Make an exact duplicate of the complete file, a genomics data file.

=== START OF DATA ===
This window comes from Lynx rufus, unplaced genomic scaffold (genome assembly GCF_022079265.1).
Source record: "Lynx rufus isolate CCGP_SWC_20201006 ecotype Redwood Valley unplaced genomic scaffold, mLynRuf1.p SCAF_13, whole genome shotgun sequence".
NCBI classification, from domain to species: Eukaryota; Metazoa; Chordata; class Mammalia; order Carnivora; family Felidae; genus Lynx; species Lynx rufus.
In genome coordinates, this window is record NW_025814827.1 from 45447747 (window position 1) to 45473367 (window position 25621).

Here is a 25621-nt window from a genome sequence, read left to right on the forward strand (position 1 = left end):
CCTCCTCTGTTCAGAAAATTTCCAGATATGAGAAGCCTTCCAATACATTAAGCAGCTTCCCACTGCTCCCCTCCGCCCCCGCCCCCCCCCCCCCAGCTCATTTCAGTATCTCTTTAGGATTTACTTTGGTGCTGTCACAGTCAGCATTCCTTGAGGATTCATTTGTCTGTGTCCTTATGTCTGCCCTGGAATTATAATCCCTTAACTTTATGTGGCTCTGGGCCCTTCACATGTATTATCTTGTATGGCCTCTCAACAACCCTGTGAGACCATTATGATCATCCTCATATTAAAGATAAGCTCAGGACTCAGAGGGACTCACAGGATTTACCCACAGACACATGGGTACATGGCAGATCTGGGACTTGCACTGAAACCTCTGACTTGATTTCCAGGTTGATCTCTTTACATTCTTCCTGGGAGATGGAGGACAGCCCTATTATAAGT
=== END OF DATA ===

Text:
This window comes from Lynx rufus, unplaced genomic scaffold (genome assembly GCF_022079265.1).
Source record: "Lynx rufus isolate CCGP_SWC_20201006 ecotype Redwood Valley unplaced genomic scaffold, mLynRuf1.p SCAF_13, whole genome shotgun sequence".
NCBI classification, from domain to species: Eukaryota; Metazoa; Chordata; class Mammalia; order Carnivora; family Felidae; genus Lynx; species Lynx rufus.
In genome coordinates, this window is record NW_025814827.1 from 45447747 (window position 1) to 45473367 (window position 25621).

Here is a 25621-nt window from a genome sequence, read left to right on the forward strand (position 1 = left end):
CCTCCTCTGTTCAGAAAATTTCCAGATATGAGAAGCCTTCCAATACATTAAGCAGCTTCCCACTGCTCCCCTCCGCCCCCGCCCCCCCCCCCCCAGCTCATTTCAGTATCTCTTTAGGATTTACTTTGGTGCTGTCACAGTCAGCATTCCTTGAGGATTCATTTGTCTGTGTCCTTATGTCTGCCCTGGAATTATAATCCCTTAACTTTATGTGGCTCTGGGCCCTTCACATGTATTATCTTGTATGGCCTCTCAACAACCCTGTGAGACCATTATGATCATCCTCATATTAAAGATAAGCTCAGGACTCAGAGGGACTCACAGGATTTACCCACAGACACATGGGTACATGGCAGATCTGGGACTTGCACTGAAACCTCTGACTTGATTTCCAGGTTGATCTCTTTACATTCTTCCTGGGAGATGGAGGACAGCCCTATTATAAGT